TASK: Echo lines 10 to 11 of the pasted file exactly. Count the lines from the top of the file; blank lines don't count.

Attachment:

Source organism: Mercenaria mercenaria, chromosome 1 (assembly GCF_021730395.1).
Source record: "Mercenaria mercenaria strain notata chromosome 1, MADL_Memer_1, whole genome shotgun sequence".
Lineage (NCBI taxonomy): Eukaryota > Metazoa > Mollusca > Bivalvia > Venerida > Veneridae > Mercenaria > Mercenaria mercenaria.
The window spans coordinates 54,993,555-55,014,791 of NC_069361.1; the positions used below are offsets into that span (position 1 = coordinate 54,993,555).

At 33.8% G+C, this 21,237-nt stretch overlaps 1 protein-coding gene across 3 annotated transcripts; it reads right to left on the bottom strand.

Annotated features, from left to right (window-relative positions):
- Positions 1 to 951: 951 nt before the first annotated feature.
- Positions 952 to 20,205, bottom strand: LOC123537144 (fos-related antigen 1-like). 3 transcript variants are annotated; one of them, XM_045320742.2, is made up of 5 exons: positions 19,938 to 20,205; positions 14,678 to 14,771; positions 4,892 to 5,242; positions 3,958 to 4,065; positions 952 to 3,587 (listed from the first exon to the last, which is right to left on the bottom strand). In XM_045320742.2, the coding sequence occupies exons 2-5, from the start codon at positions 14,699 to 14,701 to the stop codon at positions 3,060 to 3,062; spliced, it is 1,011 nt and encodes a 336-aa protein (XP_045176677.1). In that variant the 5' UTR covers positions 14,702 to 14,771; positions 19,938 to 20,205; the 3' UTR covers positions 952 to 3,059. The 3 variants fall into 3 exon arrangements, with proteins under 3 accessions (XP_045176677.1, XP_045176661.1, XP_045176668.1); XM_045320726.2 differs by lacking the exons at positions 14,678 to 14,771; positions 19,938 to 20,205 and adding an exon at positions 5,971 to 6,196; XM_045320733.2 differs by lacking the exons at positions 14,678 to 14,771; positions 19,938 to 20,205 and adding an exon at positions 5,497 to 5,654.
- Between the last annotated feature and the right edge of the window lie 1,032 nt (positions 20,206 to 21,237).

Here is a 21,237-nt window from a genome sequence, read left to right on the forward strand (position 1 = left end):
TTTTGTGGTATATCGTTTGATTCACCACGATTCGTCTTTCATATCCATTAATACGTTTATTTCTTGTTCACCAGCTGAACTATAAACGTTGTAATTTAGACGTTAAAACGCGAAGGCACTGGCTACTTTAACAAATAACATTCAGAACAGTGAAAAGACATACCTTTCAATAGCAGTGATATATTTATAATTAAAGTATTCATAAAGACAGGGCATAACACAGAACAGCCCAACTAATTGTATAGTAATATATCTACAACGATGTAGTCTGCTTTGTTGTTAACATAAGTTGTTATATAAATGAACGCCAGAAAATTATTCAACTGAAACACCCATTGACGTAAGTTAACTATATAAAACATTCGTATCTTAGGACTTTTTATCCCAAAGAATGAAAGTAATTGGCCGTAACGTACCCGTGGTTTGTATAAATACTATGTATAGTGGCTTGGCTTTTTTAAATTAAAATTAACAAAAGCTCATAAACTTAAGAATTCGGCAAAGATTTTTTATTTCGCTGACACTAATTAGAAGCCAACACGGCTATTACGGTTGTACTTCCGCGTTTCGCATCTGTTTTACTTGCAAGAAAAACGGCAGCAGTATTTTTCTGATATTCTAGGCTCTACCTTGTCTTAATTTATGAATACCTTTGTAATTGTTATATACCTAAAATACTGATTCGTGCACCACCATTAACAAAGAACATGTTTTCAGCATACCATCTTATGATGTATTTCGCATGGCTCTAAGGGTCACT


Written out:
Here is a 21,237-nt window from a genome sequence, read left to right on the forward strand (position 1 = left end):
TTTTGTGGTATATCGTTTGATTCACCACGATTCGTCTTTCATATCCATTAATACGTTTATTTCTTGTTCACCAGCTGAACTATAAACGTTGTAATTTAGACGTTAAAACGCGAAGGCACTGGCTACTTTAACAAATAACATTCAGAACAGTGAAAAGACATACCTTTCAATAGCAGTGATATATTTATAATTAAAGTATTCATAAAGACAGGGCATAACACAGAACAGCCCAACTAATTGTATAGTAATATATCTACAACGATGTAGTCTGCTTTGTTGTTAACATAAGTTGTTATATAAATGAACGCCAGAAAATTATTCAACTGAAACACCCATTGACGTAAGTTAACTATATAAAACATTCGTATCTTAGGACTTTTTATCCCAAAGAATGAAAGTAATTGGCCGTAACGTACCCGTGGTTTGTATAAATACTATGTATAGTGGCTTGGCTTTTTTAAATTAAAATTAACAAAAGCTCATAAACTTAAGAATTCGGCAAAGATTTTTTATTTCGCTGACACTAATTAGAAGCCAACACGGCTATTACGGTTGTACTTCCGCGTTTCGCATCTGTTTTACTTGCAAGAAAAACGGCAGCAGTATTTTTCTGATATTCTAGGCTCTACCTTGTCTTAATTTATGAATACCTTTGTAATTGTTATATACCTAAAATACTGATTCGTGCACCACCATTAACAAAGAACATGTTTTCAGCATACCATCTTATGATGTATTTCGCATGGCTCTAAGGGTCACT